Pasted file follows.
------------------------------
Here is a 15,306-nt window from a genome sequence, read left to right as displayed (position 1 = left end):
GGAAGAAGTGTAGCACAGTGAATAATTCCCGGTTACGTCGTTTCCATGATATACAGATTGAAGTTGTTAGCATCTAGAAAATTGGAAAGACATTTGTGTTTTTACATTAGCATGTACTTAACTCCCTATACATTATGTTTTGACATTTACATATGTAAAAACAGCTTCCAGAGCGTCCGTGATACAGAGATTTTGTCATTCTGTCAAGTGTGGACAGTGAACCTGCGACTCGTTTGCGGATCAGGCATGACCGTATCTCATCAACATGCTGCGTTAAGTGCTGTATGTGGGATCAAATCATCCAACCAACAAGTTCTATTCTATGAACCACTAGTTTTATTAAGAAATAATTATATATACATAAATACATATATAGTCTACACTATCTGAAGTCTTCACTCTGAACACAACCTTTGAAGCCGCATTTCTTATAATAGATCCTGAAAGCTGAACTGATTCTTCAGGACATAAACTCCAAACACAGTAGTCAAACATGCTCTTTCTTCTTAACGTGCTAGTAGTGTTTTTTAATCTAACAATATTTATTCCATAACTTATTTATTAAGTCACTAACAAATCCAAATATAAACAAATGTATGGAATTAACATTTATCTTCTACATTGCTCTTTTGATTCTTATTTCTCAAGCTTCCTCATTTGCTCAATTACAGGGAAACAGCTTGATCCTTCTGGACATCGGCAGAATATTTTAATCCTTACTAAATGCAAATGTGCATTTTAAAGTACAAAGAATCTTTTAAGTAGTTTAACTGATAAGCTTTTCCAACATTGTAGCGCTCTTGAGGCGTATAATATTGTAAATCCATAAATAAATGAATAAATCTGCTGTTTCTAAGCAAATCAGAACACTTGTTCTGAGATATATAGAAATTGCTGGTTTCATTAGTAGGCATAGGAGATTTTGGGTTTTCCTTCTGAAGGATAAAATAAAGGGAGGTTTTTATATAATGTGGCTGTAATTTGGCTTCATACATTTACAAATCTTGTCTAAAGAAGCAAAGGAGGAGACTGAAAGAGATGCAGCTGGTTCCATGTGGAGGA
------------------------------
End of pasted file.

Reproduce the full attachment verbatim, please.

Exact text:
Here is a 15,306-nt window from a genome sequence, read left to right as displayed (position 1 = left end):
GGAAGAAGTGTAGCACAGTGAATAATTCCCGGTTACGTCGTTTCCATGATATACAGATTGAAGTTGTTAGCATCTAGAAAATTGGAAAGACATTTGTGTTTTTACATTAGCATGTACTTAACTCCCTATACATTATGTTTTGACATTTACATATGTAAAAACAGCTTCCAGAGCGTCCGTGATACAGAGATTTTGTCATTCTGTCAAGTGTGGACAGTGAACCTGCGACTCGTTTGCGGATCAGGCATGACCGTATCTCATCAACATGCTGCGTTAAGTGCTGTATGTGGGATCAAATCATCCAACCAACAAGTTCTATTCTATGAACCACTAGTTTTATTAAGAAATAATTATATATACATAAATACATATATAGTCTACACTATCTGAAGTCTTCACTCTGAACACAACCTTTGAAGCCGCATTTCTTATAATAGATCCTGAAAGCTGAACTGATTCTTCAGGACATAAACTCCAAACACAGTAGTCAAACATGCTCTTTCTTCTTAACGTGCTAGTAGTGTTTTTTAATCTAACAATATTTATTCCATAACTTATTTATTAAGTCACTAACAAATCCAAATATAAACAAATGTATGGAATTAACATTTATCTTCTACATTGCTCTTTTGATTCTTATTTCTCAAGCTTCCTCATTTGCTCAATTACAGGGAAACAGCTTGATCCTTCTGGACATCGGCAGAATATTTTAATCCTTACTAAATGCAAATGTGCATTTTAAAGTACAAAGAATCTTTTAAGTAGTTTAACTGATAAGCTTTTCCAACATTGTAGCGCTCTTGAGGCGTATAATATTGTAAATCCATAAATAAATGAATAAATCTGCTGTTTCTAAGCAAATCAGAACACTTGTTCTGAGATATATAGAAATTGCTGGTTTCATTAGTAGGCATAGGAGATTTTGGGTTTTCCTTCTGAAGGATAAAATAAAGGGAGGTTTTTATATAATGTGGCTGTAATTTGGCTTCATACATTTACAAATCTTGTCTAAAGAAGCAAAGGAGGAGACTGAAAGAGATGCAGCTGGTTCCATGTGGAGGA